Sunday, 21 May 2017
Oliver!: The Werefrogs - Forest of Doves (15 March 1992)
Nothing made The Frank and Walters sound so anodyne and pointless to me than hearing Peel follow their session version of Happy Busman with the title track of The Werefrogs' first EP. That was on the 1/3/92 show, but it wasn't available anywhere when I first heard it. Thankfully, our next selection from this 15/3/92 show turned up on YouTube, and I asked the uploader very nicely for The Werefrogs, and here we are, to my everlasting gratitude, because this is a huge favourite of mine. 223 views on YouTube, and at least 3/4 of them have probably been made by me. It's high time Forest of Doves was better known.
The Werefrogs formed in New York but were one of those bands who, if not more popular in the UK than in their homeland, found that Blighty offered them the opportunity to record and distribute their music. Ultimate, home to groups like Senser and the 1992 Festive Fifty winners, Bang Bang Machine put out virtually all of The Werefrogs material starting with this superb, unashamedly romantic, psychedelic rocker.
The first thing that strikes you is the massiveness of the initial burst of sound after the preliminary drum pattern and bass prodding; once singer, Marc Wolf's guitar bursts forth, strap yourself in for an epic. The first 90 seconds seem to progress through the stages of seeds being planted which burst into mighty oaks and stretch up, up into the sky. On their own website the band called themselves "shoegaze/indie" but Forest of Doves is full rock monster; more Led Zeppelin than Curve, though a more contemporary, for the time, comparison might be with The Thing. Marc Wolf's vocals can't compete with the sound but does a better job of integrating with it than Sice Rowbotham. He sounds like someone trying to pick his way through the depths of the forest, looking to reach an oasis of sanctuary in the middle of it.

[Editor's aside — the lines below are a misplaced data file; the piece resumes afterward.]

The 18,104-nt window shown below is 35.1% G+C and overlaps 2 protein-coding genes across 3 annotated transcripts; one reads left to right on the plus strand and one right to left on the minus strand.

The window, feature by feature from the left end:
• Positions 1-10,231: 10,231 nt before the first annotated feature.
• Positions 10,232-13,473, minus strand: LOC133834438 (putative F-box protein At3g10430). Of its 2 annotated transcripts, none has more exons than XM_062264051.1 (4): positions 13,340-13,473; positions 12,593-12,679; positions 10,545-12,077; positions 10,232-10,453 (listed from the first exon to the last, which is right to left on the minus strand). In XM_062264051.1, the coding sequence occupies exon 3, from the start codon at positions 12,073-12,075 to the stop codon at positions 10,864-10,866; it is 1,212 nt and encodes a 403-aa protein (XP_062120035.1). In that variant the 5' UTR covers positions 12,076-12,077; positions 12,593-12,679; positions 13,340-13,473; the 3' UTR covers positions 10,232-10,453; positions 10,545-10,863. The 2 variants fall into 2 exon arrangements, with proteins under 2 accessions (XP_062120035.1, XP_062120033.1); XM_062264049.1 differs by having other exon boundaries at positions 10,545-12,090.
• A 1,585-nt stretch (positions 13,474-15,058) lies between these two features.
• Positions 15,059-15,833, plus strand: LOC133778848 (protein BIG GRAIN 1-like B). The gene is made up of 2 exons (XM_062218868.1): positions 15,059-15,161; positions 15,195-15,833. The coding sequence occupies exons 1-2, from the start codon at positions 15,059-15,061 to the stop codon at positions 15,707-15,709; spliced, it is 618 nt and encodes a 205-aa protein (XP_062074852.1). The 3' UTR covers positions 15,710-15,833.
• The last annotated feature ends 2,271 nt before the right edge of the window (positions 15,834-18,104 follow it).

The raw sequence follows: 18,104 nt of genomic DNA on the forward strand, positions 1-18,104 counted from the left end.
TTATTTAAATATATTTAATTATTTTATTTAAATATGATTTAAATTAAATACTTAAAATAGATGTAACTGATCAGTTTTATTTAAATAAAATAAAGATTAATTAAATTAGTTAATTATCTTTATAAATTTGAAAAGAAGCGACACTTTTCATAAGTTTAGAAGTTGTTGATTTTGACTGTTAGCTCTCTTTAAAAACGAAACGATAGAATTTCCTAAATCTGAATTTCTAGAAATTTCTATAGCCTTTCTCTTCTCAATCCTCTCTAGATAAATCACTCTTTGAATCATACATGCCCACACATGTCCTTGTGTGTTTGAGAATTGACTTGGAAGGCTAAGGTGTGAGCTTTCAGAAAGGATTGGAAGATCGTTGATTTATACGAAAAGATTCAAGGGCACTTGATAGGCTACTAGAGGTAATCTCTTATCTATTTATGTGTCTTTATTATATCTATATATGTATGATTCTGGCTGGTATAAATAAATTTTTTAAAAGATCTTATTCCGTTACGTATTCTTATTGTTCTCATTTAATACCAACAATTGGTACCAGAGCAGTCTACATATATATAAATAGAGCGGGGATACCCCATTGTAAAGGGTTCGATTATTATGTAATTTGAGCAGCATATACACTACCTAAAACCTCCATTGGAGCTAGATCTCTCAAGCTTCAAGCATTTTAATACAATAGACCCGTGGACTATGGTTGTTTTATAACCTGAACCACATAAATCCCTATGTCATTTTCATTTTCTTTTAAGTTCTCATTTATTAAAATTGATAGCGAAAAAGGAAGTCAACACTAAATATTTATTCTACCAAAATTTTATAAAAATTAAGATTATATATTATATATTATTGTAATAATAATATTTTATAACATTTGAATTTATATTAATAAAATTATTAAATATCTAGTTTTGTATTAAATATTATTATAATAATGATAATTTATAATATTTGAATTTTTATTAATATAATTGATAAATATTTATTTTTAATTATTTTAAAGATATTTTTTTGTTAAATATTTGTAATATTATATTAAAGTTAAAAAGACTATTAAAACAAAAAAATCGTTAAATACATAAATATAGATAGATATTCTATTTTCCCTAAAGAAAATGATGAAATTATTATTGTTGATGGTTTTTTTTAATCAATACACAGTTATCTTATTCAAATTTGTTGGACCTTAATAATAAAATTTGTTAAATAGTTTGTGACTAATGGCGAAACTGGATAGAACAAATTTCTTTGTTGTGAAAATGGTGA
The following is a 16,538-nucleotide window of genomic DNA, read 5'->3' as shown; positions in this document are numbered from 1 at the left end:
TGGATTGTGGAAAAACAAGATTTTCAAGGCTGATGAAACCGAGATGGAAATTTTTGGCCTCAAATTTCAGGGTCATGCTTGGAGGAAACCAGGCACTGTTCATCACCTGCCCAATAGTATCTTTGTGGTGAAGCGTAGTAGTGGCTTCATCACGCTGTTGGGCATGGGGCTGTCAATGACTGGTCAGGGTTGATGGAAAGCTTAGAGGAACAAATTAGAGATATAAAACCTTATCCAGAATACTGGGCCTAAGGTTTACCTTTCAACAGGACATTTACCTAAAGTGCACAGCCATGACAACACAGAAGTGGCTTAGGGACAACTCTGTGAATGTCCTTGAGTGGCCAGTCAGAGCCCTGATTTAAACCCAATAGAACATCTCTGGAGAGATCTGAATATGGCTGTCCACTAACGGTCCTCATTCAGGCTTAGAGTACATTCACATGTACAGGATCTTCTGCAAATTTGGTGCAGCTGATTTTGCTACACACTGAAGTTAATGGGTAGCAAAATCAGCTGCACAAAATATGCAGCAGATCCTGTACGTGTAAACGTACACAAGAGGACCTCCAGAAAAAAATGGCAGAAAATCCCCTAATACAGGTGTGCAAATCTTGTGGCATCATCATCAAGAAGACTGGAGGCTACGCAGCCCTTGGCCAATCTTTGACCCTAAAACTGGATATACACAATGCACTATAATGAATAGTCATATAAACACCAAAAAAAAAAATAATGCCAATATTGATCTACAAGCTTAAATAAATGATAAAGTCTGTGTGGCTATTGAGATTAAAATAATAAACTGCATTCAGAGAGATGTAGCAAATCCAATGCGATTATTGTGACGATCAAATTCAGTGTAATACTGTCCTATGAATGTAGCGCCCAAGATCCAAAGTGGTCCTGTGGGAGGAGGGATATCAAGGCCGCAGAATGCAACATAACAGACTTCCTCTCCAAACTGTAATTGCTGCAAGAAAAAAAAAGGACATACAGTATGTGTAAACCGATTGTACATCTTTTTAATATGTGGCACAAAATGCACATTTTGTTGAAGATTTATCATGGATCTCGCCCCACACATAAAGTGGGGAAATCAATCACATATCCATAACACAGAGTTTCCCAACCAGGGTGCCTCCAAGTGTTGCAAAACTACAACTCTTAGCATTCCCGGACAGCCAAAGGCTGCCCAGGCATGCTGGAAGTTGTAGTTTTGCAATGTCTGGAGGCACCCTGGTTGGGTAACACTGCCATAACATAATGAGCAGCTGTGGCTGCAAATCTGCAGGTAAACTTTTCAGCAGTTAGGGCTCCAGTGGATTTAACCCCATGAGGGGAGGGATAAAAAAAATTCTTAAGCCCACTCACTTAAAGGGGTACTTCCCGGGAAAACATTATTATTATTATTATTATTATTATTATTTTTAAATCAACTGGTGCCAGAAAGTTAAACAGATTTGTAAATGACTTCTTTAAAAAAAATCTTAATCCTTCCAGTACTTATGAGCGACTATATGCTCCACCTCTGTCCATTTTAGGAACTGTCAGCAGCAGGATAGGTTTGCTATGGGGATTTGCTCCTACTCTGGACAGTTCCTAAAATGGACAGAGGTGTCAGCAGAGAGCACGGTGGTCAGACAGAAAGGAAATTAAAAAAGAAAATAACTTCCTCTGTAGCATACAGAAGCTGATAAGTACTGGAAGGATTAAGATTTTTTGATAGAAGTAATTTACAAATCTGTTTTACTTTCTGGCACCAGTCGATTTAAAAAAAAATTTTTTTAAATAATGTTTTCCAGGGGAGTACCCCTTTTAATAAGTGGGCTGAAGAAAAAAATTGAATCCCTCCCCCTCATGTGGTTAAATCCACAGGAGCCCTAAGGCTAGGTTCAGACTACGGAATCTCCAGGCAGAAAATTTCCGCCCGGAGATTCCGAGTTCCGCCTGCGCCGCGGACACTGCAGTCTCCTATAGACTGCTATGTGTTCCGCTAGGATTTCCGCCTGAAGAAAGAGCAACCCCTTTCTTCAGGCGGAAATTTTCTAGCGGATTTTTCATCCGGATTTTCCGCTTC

Lyrically, the song can be read several ways. On the one hand, it's a love song with Wolf bringing flowers to his lover. It could be a drug song, if the doves are taken to mean something other than birds. The laments over hollowness and haunted streets imply that the song is about a graveyard of memories, and that the forest represents a chance to escape mental torments of the past or the ennui of the present. I'm particularly entranced by the last minute of the song from 4:51 onwards where a gorgeous minor chord guitar line comes in to play the song out alongside the more monolithic guitar parts. It gives the song the feeling of a thousand doves taking to the skies from the tree branches of life, while the forest burns beneath them. A piece to listen as the sun rises and allow chaos to fall away from you. Staggeringly good.
This recording comes direct from the 15/3/92 BFBS show and Ivor Cutler's When I Stand on an Open Cart followed it. You may hear a snatch of the next track on the Forest of Doves EP, Spider Gardens Fizzle, before Ivor starts. I had to smile as the same quick start caught Peel out on 1/3/92 as well.
Video courtesy of John Peel.